On appeal, the Maine Supreme Judicial Court characterized this instruction as "more favorable to the appellant than the law required." It ruled that one who has participated in an offense as a principal may, if the evidence warrants, be convicted as an accessory. State v. Heald, 307 A.2d 188, 197-198 (Me. 1973).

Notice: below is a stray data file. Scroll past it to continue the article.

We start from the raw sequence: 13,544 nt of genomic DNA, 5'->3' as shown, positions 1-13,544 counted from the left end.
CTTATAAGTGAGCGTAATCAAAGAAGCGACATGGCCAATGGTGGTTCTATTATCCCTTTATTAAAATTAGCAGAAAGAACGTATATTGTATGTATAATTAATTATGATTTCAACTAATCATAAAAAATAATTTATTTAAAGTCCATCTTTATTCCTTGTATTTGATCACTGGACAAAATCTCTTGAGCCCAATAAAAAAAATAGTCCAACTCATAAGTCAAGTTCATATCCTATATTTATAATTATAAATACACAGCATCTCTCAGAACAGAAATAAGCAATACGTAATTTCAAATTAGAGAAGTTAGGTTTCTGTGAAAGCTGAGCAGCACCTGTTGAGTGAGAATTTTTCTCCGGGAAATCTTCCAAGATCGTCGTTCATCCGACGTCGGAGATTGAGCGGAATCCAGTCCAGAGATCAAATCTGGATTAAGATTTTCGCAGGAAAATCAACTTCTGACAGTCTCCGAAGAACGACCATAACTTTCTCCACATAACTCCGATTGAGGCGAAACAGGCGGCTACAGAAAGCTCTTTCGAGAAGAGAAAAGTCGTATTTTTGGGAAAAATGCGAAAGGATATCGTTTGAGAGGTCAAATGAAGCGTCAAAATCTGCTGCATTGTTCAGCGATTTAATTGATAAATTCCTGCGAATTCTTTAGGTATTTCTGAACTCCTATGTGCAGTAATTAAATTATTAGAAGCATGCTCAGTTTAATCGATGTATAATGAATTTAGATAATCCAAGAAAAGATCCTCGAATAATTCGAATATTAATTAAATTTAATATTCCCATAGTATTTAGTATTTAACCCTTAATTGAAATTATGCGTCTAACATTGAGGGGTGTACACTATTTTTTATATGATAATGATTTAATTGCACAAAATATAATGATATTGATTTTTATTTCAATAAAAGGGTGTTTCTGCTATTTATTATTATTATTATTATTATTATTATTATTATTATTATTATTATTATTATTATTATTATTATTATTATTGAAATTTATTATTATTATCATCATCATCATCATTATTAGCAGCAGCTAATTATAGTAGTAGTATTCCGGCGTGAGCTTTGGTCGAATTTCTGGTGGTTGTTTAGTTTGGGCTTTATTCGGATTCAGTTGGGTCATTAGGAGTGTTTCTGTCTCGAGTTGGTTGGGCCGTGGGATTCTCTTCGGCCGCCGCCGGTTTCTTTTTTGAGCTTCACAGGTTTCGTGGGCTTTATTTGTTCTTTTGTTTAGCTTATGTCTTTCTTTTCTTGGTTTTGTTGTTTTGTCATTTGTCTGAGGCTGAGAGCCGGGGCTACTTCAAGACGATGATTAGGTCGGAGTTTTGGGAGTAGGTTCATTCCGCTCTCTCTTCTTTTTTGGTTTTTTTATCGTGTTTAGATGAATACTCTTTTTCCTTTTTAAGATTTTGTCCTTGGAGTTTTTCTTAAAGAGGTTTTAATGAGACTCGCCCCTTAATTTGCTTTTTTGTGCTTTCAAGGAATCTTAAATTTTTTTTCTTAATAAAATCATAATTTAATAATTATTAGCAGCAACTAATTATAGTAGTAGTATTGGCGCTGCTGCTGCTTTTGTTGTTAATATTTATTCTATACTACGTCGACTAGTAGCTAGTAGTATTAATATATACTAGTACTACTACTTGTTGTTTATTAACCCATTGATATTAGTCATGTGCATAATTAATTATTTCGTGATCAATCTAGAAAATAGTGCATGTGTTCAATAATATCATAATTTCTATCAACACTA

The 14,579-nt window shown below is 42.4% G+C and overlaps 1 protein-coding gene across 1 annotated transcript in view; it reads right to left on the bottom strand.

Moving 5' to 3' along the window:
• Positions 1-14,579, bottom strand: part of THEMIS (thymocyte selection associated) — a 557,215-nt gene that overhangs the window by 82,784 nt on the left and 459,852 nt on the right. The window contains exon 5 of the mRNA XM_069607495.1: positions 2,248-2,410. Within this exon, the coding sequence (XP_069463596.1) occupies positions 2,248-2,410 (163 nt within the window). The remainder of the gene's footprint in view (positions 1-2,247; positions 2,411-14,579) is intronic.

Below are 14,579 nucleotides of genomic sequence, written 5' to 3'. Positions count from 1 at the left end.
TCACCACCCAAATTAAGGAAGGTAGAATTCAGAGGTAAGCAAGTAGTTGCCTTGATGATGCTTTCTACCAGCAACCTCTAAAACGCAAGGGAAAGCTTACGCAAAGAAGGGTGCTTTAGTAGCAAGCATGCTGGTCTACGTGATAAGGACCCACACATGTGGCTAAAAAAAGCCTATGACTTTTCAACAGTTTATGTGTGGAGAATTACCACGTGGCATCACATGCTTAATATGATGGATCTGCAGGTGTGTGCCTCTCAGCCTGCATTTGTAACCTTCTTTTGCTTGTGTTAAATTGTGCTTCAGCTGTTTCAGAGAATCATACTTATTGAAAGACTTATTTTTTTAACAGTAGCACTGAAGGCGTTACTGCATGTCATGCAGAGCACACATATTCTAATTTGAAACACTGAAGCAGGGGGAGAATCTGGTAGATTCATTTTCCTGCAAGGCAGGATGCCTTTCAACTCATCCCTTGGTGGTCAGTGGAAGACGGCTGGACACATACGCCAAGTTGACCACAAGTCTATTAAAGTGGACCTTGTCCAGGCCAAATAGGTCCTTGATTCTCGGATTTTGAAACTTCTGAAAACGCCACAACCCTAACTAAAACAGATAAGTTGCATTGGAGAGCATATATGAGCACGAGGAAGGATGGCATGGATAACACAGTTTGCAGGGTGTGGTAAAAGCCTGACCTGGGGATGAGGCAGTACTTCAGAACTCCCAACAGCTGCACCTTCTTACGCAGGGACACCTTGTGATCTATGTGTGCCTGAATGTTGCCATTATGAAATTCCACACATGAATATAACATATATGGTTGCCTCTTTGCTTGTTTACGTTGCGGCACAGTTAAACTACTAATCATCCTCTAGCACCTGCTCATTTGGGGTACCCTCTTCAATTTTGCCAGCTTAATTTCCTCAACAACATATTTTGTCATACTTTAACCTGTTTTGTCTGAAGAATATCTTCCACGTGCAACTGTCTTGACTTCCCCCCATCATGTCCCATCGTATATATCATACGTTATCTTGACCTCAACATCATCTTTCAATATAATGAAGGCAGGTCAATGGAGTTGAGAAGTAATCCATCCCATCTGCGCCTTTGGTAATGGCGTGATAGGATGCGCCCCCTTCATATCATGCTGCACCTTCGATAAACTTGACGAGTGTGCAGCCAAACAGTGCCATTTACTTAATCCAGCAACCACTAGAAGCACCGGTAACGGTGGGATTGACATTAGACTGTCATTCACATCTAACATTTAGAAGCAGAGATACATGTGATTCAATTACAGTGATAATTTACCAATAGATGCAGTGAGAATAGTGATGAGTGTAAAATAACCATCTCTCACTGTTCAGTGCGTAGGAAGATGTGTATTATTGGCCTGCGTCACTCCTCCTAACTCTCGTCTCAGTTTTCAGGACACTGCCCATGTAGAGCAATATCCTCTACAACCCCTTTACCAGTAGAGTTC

"Now, because of the peculiar nature of this case, and it's only peculiar, I only say that, because I have been involved in this distinction between whether a person is a principal or an accessory, and as I have told you, if he is a principal, he cannot be convicted as an accessory. I am going to have the jury make some special findings, only in the event that there is a not guilty verdict. Your verdict ordinarily, Mr. Foreman, is returned orally. When you have completed your deliberations, you will notify the jury officer that you have so reached a verdict, and you will be returned to the courtroom. At that time the Clerk will ordinarily orally say to you, `Mr. Foreman, has the jury agreed upon a verdict?', and you will respond, `We have', and the Clerk will then say, `Mr. Foreman, what say you, is the defendant at the Bar guilty of the offense as charged, or not guilty?', and then you would say `Guilty' or `Not guilty' as the case may be. In this case, in the event that there is a `Not guilty' verdict, the Court is asking that a jury make an alternate finding, because the Court must know whether or not — or what the jury's finding is with respect to whether you have found this defendant to be a principal or an accessory, or whether you have not found him to be there at all, or found that the proof is insufficient to warrant his conviction as an accessory. So you will have with you, Mr. Foreman, in the jury room two questions, and I will read it to you and you will examine it. `If the verdict of the jury is "Not guilty", the jury will answer one of the following special findings: "We find the defendant not guilty only because he was constructively present at the scene of the crime".' In other words, the Court wishes to know whether or not the jury — or I should say, the Court wishes to know what the jury's finding is on the issue of whether he was constructively present or not constructively present, and that your decision of guilt or innocence was based — or your decision of innocence was based on that finding, or we want to know whether or not your decision of innocence was based upon the fact that the State failed to prove the elements of the crime of accessory before the fact beyond a reasonable doubt. So you will answer the appropriate question either `Yes' or `No', as the case may be, and then, Mr. Foreman, you will sign on the blank on the line provided for the Foreman's signature. This is all you will do, and this will be in addition to the returning of the verdict, as I have explained it to you."